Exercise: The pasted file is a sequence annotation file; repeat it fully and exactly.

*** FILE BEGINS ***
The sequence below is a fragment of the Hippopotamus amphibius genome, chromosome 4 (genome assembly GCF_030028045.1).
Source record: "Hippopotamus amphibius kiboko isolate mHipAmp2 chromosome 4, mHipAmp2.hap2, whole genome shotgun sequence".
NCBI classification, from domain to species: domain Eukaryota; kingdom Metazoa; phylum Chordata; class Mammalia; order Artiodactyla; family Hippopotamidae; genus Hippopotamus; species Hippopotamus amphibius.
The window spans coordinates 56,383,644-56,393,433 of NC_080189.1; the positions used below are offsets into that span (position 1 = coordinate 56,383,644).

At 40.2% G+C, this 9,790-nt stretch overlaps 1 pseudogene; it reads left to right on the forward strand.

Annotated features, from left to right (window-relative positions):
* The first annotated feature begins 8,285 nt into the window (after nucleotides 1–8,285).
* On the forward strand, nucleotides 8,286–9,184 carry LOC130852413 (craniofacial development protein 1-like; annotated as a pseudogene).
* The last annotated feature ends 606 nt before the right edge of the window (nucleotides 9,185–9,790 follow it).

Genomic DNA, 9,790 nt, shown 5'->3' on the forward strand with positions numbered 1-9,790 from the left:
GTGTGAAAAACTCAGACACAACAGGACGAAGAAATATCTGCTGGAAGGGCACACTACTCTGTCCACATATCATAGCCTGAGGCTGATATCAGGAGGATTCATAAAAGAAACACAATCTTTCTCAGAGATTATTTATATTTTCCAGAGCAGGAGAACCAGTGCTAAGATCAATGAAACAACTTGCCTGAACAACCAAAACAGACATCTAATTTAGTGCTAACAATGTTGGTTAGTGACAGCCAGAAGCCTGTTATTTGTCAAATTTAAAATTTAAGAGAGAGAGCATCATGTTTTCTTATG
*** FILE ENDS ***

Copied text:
The sequence below is a fragment of the Hippopotamus amphibius genome, chromosome 4 (genome assembly GCF_030028045.1).
Source record: "Hippopotamus amphibius kiboko isolate mHipAmp2 chromosome 4, mHipAmp2.hap2, whole genome shotgun sequence".
NCBI classification, from domain to species: domain Eukaryota; kingdom Metazoa; phylum Chordata; class Mammalia; order Artiodactyla; family Hippopotamidae; genus Hippopotamus; species Hippopotamus amphibius.
The window spans coordinates 56,383,644-56,393,433 of NC_080189.1; the positions used below are offsets into that span (position 1 = coordinate 56,383,644).

At 40.2% G+C, this 9,790-nt stretch overlaps 1 pseudogene; it reads left to right on the forward strand.

Annotated features, from left to right (window-relative positions):
* The first annotated feature begins 8,285 nt into the window (after nucleotides 1–8,285).
* On the forward strand, nucleotides 8,286–9,184 carry LOC130852413 (craniofacial development protein 1-like; annotated as a pseudogene).
* The last annotated feature ends 606 nt before the right edge of the window (nucleotides 9,185–9,790 follow it).

Genomic DNA, 9,790 nt, shown 5'->3' on the forward strand with positions numbered 1-9,790 from the left:
GTGTGAAAAACTCAGACACAACAGGACGAAGAAATATCTGCTGGAAGGGCACACTACTCTGTCCACATATCATAGCCTGAGGCTGATATCAGGAGGATTCATAAAAGAAACACAATCTTTCTCAGAGATTATTTATATTTTCCAGAGCAGGAGAACCAGTGCTAAGATCAATGAAACAACTTGCCTGAACAACCAAAACAGACATCTAATTTAGTGCTAACAATGTTGGTTAGTGACAGCCAGAAGCCTGTTATTTGTCAAATTTAAAATTTAAGAGAGAGAGCATCATGTTTTCTTATG